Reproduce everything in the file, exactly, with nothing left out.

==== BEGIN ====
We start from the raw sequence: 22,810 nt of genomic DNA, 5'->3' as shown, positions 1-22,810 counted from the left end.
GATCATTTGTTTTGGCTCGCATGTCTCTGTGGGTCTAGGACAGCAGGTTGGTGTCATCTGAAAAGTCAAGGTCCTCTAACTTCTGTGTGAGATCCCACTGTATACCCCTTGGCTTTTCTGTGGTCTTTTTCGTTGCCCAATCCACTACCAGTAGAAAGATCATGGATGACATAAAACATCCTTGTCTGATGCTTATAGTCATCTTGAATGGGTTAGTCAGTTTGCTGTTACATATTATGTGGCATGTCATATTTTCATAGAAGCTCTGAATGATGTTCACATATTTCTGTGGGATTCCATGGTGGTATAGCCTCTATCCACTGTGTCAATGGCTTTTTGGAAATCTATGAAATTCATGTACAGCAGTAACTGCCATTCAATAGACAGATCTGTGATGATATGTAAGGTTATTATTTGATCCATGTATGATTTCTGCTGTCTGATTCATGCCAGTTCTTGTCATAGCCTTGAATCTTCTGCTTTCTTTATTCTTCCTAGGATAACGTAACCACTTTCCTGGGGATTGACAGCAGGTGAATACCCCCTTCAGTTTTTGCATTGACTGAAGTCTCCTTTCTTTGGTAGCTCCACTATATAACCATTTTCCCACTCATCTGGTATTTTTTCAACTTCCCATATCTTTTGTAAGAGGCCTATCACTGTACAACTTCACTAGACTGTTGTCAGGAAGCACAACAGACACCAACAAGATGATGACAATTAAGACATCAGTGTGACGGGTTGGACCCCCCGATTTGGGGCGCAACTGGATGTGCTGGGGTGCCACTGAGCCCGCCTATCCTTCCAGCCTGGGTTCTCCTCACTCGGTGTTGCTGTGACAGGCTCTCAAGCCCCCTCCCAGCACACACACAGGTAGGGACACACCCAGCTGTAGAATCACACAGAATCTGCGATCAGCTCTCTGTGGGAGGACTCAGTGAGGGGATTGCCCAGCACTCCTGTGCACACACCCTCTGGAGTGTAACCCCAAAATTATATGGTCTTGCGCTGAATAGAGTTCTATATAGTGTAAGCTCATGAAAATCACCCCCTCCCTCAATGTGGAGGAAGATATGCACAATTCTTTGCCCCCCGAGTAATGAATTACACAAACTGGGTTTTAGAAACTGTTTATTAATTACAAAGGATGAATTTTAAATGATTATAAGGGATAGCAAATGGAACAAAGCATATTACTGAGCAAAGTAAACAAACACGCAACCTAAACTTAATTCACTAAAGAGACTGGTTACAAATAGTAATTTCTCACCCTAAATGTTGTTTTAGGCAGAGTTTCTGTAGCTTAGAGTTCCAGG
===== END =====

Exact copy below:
We start from the raw sequence: 22,810 nt of genomic DNA, 5'->3' as shown, positions 1-22,810 counted from the left end.
GATCATTTGTTTTGGCTCGCATGTCTCTGTGGGTCTAGGACAGCAGGTTGGTGTCATCTGAAAAGTCAAGGTCCTCTAACTTCTGTGTGAGATCCCACTGTATACCCCTTGGCTTTTCTGTGGTCTTTTTCGTTGCCCAATCCACTACCAGTAGAAAGATCATGGATGACATAAAACATCCTTGTCTGATGCTTATAGTCATCTTGAATGGGTTAGTCAGTTTGCTGTTACATATTATGTGGCATGTCATATTTTCATAGAAGCTCTGAATGATGTTCACATATTTCTGTGGGATTCCATGGTGGTATAGCCTCTATCCACTGTGTCAATGGCTTTTTGGAAATCTATGAAATTCATGTACAGCAGTAACTGCCATTCAATAGACAGATCTGTGATGATATGTAAGGTTATTATTTGATCCATGTATGATTTCTGCTGTCTGATTCATGCCAGTTCTTGTCATAGCCTTGAATCTTCTGCTTTCTTTATTCTTCCTAGGATAACGTAACCACTTTCCTGGGGATTGACAGCAGGTGAATACCCCCTTCAGTTTTTGCATTGACTGAAGTCTCCTTTCTTTGGTAGCTCCACTATATAACCATTTTCCCACTCATCTGGTATTTTTTCAACTTCCCATATCTTTTGTAAGAGGCCTATCACTGTACAACTTCACTAGACTGTTGTCAGGAAGCACAACAGACACCAACAAGATGATGACAATTAAGACATCAGTGTGACGGGTTGGACCCCCCGATTTGGGGCGCAACTGGATGTGCTGGGGTGCCACTGAGCCCGCCTATCCTTCCAGCCTGGGTTCTCCTCACTCGGTGTTGCTGTGACAGGCTCTCAAGCCCCCTCCCAGCACACACACAGGTAGGGACACACCCAGCTGTAGAATCACACAGAATCTGCGATCAGCTCTCTGTGGGAGGACTCAGTGAGGGGATTGCCCAGCACTCCTGTGCACACACCCTCTGGAGTGTAACCCCAAAATTATATGGTCTTGCGCTGAATAGAGTTCTATATAGTGTAAGCTCATGAAAATCACCCCCTCCCTCAATGTGGAGGAAGATATGCACAATTCTTTGCCCCCCGAGTAATGAATTACACAAACTGGGTTTTAGAAACTGTTTATTAATTACAAAGGATGAATTTTAAATGATTATAAGGGATAGCAAATGGAACAAAGCATATTACTGAGCAAAGTAAACAAACACGCAACCTAAACTTAATTCACTAAAGAGACTGGTTACAAATAGTAATTTCTCACCCTAAATGTTGTTTTAGGCAGAGTTTCTGTAGCTTAGAGTTCCAGG